[Advaita-l] An interesting observation by a Vishishtādvaitin

V Subrahmanian v.subrahmanian at gmail.com
Wed Jul 12 13:46:30 EDT 2017

On Wed, Jul 12, 2017 at 3:10 PM, Kalyan via Advaita-l <
advaita-l at lists.advaita-vedanta.org> wrote:

> I get your point. I was trying to understand why the purohit insisted on
> the name of nArAyaNa alone, among all names of vishnu, and this story came
> to my mind. Also see this verse from the bhagavatam in this story -
> https://www.vedabase.com/en/sb/6/2/8
> etenaiva hy aghono ’sya kṛtaṁ syād agha-niṣkṛtamyadā nārāyaṇāyeti jagāda
> catur-akṣaram
> Translation: The Viṣṇudūtas continued: Even previously, while eating and
> at other times, this Ajāmila would call his son, saying, “My dear Nārāyaṇa,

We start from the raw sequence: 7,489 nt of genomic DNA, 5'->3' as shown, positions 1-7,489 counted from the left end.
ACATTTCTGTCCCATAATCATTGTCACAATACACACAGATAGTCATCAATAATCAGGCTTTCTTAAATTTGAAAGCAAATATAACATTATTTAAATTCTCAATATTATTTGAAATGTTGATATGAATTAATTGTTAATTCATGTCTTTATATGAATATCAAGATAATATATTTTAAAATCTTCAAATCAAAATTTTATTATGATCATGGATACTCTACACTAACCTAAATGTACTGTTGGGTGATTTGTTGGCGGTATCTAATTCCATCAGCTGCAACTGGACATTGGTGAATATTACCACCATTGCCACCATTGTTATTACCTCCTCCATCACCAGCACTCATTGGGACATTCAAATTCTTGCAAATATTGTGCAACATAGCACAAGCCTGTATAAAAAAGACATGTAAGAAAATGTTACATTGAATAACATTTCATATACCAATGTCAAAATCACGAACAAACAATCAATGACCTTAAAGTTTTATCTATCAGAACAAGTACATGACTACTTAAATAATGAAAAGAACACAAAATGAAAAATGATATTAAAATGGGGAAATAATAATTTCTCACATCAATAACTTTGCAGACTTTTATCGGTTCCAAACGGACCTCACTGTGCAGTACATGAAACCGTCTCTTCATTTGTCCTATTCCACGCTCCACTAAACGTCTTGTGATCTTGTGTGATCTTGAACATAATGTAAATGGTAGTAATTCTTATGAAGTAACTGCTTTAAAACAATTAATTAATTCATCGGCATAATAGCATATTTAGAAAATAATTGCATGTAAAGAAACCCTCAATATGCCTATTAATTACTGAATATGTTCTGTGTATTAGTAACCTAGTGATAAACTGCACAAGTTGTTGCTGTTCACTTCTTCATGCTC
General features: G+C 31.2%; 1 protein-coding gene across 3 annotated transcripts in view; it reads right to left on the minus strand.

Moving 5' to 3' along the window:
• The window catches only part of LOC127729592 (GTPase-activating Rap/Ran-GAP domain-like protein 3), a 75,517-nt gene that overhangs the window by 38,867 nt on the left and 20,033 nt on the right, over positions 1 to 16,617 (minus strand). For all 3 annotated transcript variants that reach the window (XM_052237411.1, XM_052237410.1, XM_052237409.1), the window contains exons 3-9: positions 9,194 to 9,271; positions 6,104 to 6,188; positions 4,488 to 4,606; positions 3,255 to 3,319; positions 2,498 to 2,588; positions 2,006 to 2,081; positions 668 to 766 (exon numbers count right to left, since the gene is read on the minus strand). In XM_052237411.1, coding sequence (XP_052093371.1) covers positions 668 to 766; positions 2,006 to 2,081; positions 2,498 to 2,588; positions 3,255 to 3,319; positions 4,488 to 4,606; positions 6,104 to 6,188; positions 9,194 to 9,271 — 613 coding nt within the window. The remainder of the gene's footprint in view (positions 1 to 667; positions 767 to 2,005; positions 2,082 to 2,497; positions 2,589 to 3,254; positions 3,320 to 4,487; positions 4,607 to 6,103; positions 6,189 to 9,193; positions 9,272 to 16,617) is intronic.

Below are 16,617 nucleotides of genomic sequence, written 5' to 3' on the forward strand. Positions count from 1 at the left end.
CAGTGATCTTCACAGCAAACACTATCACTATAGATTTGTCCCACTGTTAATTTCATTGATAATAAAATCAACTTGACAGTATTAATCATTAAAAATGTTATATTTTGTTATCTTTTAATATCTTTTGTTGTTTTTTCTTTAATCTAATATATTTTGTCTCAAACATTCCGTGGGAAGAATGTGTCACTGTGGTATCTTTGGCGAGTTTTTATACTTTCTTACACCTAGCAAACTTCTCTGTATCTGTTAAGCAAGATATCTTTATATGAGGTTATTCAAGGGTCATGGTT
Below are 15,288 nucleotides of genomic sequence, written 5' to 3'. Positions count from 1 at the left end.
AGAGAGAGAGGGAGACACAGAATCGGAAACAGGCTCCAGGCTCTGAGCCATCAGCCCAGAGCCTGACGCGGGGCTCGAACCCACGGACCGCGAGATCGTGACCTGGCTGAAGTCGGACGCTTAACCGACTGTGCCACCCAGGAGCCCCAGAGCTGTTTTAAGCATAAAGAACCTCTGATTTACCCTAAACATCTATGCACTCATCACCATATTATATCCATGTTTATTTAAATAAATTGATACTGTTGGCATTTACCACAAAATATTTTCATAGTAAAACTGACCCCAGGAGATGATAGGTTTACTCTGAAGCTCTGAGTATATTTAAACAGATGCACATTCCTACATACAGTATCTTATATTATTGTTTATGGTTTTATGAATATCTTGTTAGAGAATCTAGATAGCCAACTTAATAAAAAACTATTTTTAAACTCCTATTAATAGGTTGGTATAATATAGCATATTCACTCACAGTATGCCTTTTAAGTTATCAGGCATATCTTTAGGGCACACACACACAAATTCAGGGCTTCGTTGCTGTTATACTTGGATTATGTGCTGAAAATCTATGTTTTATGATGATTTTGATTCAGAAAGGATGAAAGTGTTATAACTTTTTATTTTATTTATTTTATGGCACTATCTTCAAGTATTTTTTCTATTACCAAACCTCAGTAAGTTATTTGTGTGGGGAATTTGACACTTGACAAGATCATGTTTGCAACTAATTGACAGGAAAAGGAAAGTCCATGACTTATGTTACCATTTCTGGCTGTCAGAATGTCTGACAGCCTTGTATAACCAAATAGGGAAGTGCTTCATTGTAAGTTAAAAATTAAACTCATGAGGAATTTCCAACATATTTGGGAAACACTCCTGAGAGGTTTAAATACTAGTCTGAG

> please come here.” Although calling the name of his son, he nevertheless
> uttered the four syllables nā-rā-ya-ṇa. Simply by chanting the name of
> Nārāyaṇa in this way, he sufficiently atoned for the sinful reactions of
> millions of lives.
> RegardsKalyan

The Bhāgavatam 4.4.14 has a verse spoken by Sati, Shiva's consort, to her
father, Daksha Prajapati:

यद्द्व्यक्षरं नाम गिरेरितं नृणां
सकृत्प्रसङ्गादघमाशु हन्ति तत् ।
पवित्रकीर्तिं तमलङ्घ्यशासनं
भवानहो द्वेष्टि शिवं शिवेतरः ॥१४॥

The two-lettered name of 'Shi-va' even if uttered just once amidst common
talk would quickly free one from sin.

There is a famous verse about the uttering the name 'vishnu':

मूर्खो वदति विष्णाय विद्वान् वदति विष्णवे।
उभयोः सदृशं पुण्यं भावग्राही जनार्दनः।।

Not knowing the correct form, one utters 'viṣṇāya' while a learned man says
'viṣṇave'. Both attain the same merit, for the Lord is pleased by the bhāva
rather than the uttered word.


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